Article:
New report by Canadian NGO Wildlands League finds deforestation rates in Ontario are fifty times higher than reported by government officials.
The old saying goes, “If it sounds too good to be true, it usually is.” For years, Canada has proudly touted its forestry practices as some of the most sustainable on the planet, bragging that logging in Canada leads to virtually no deforestation. But a new report called Boreal Logging Scars: An extensive and persistent logging footprint in typical clearcuts of northwestern Ontario, Canada by the Canadian environmental NGO Wildlands League shows that this claim couldn’t be further from the truth.
Wildlands League’s new report paints a vivid picture of the long-term effects of clearcut logging in Canada’s boreal forest, using aerial photographs to prove visually that deforestation is not only widespread in the boreal, but is also wildly underestimated by Canada’s federal and provincial governments. In fact, the report found that in Ontario alone, deforestation rates from clearcut logging are fifty times higher than provincial estimates, and seven times greater than the estimated total for all of Canada.
The report found that in Ontario alone, deforestation rates from clearcut logging are fifty times higher than provincial estimates, and seven times greater than the estimated total for all of Canada.
Importantly, these findings have consequences far beyond Canada’s borders. The United States is a major driver of logging in the boreal forest of Canada. Boreal provinces send 80% of boreal wood exports to the United States, ending up in our lumber, packaging, newsprint, and even our toilet paper.
Because the Canadian government claims that only 0.02% of Canadian forestry results in deforestation, companies that purchase boreal wood products from Canada have been led to believe that Canadian forestry practices are sustainable and deforestation-free. This myth further incentivizes companies that have committed not to contribute to deforestation through their supply chain to choose Canada for their wood fiber needs.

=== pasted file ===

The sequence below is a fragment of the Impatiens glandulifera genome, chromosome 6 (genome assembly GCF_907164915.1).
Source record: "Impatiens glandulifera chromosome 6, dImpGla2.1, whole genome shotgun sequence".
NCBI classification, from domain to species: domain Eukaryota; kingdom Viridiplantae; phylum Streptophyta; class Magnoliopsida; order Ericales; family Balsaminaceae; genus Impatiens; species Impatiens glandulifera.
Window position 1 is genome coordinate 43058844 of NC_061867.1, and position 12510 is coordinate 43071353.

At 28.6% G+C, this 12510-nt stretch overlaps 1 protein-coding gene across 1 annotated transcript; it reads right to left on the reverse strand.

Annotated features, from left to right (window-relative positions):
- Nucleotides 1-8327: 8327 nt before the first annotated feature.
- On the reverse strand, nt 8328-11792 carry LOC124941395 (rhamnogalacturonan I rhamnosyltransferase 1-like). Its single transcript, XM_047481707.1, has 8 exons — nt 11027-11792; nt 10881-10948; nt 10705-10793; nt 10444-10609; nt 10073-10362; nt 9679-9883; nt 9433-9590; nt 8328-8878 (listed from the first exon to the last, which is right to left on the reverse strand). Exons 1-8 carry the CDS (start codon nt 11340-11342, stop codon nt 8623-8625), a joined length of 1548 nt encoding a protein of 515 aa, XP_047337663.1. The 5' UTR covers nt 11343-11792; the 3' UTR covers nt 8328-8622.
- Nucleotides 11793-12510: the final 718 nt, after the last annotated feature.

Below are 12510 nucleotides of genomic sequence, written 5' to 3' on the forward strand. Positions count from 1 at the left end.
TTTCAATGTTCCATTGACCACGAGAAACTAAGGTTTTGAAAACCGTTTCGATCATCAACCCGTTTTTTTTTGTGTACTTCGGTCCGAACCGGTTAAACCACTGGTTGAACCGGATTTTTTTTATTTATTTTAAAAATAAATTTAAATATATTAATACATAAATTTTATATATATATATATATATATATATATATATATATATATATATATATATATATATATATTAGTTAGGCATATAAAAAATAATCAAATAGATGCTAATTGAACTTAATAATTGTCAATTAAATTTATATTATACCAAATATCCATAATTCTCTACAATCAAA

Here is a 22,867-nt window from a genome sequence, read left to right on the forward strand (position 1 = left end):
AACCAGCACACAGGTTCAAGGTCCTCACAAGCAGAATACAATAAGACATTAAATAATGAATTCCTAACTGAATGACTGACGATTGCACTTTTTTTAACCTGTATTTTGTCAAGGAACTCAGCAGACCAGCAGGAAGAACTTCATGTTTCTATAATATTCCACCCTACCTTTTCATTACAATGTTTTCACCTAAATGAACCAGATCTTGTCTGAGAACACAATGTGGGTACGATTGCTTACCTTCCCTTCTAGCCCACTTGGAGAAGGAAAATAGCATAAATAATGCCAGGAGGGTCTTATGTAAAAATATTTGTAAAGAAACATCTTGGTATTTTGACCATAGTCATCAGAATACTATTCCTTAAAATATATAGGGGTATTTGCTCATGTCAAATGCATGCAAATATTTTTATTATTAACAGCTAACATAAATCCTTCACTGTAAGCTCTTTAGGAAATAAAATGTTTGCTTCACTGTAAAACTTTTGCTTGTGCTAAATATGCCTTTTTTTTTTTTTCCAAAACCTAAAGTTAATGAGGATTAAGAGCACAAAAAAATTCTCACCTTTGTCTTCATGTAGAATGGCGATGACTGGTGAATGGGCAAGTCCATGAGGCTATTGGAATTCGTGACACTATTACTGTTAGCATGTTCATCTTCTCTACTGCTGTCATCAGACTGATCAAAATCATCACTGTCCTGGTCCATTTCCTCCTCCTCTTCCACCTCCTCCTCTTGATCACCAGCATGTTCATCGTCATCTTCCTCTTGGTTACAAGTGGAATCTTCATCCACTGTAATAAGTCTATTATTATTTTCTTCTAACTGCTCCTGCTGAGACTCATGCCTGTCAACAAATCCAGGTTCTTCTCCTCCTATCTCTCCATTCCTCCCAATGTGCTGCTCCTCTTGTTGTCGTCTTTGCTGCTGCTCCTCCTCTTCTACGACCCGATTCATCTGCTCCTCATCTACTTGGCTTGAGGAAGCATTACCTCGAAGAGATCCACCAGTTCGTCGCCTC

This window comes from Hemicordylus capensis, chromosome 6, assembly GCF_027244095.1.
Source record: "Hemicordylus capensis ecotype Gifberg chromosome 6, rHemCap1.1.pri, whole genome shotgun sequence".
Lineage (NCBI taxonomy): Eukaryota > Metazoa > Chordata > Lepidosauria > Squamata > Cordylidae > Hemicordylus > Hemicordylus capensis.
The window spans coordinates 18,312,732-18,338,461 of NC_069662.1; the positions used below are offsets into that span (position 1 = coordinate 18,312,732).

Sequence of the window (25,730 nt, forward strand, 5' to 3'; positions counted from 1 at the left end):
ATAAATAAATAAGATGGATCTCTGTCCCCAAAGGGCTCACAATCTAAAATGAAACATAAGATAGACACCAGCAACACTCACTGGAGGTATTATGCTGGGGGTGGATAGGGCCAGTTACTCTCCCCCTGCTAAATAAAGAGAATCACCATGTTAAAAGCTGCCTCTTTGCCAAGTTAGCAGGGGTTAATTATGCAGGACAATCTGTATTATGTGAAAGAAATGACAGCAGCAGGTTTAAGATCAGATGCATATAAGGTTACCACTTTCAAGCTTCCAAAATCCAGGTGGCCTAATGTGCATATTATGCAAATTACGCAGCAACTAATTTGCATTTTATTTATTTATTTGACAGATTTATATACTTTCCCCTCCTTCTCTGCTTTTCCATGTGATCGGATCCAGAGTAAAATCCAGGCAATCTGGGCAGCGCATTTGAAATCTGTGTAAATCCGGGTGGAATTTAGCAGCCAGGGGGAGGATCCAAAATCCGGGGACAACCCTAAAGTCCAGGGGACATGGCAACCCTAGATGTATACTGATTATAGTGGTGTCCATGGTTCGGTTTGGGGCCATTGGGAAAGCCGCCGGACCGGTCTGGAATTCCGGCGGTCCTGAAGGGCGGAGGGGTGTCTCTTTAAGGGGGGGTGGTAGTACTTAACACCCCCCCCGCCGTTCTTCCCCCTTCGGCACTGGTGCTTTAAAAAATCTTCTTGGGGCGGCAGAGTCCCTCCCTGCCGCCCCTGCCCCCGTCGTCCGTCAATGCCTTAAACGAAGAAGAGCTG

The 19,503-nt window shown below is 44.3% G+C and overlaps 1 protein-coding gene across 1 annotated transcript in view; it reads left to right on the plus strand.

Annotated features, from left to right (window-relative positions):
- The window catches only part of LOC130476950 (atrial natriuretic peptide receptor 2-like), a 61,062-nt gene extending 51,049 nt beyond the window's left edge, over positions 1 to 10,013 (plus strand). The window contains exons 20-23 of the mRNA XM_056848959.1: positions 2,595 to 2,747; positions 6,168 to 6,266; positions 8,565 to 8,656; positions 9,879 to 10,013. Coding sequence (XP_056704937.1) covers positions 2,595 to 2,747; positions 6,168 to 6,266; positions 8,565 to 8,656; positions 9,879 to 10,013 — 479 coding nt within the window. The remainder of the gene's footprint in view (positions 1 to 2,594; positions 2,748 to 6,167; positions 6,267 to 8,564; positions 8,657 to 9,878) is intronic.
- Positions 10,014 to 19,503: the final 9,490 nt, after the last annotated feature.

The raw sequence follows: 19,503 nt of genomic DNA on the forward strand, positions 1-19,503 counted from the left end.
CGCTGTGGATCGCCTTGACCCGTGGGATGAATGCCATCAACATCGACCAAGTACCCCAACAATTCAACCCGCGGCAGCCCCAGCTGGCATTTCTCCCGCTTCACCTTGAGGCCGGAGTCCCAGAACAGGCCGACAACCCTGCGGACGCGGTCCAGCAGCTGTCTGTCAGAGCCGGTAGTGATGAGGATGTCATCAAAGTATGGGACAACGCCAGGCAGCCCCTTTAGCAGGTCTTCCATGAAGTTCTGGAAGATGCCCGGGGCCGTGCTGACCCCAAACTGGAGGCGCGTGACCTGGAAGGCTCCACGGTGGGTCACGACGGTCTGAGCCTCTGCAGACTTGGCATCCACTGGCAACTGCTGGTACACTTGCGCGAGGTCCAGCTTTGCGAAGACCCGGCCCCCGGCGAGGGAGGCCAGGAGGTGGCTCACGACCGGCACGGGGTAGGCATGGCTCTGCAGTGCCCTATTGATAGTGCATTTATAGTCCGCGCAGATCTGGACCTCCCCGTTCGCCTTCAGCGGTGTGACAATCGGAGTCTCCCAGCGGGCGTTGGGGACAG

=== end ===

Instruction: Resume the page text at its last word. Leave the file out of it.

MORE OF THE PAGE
For example, Procter & Gamble, the largest at-home tissue manufacturer in the United States, which makes Charmin toilet paper, buys pulp from Canada’s boreal forest for its tissue products with pride. P&G touts the Canadian government’s claims about forest replanting and regrowth as justification for its sourcing, even as the company is committed to not contributing to deforestation in its supply chain for other commodities.
In fact, P&G sources significant amounts of its pulp for Charmin and its other tissue products from the region evaluated in this report and the surrounding areas. This raises questions regarding the practices of those logging companies from which P&G purchases its pulp, and creates urgency for the company to reexamine and revise its sourcing policies, which NRDC has been calling on them to do for more than a year.
Deforestation in and of itself is massively destructive to ecosystems and the global climate, and this is especially true for Canada’s boreal forest. Wildlands League estimates that logging scars in the boreal will lead to 41 megatons of carbon storage lost by 2030, which is equivalent to the emissions of all Canada’s passenger vehicles for one year.
This report’s findings send a clear message to any company committed to ending deforestation that purchases wood products from Canada’s boreal forest: Don’t let Canada’s claims fool you.
If logging operations in Canada are to be truly sustainable, it’s up to these purchasers to exert greater scrutiny and pressure on their supply chain, and it’s up to U.S. consumers to urge them to do so by voting with their dollars and calling on them to act. The only way to change the status quo of clearcut logging with long-term impacts is to change the financial incentives. Boreal purchasers must demand better practices now, and we must hold them accountable to that.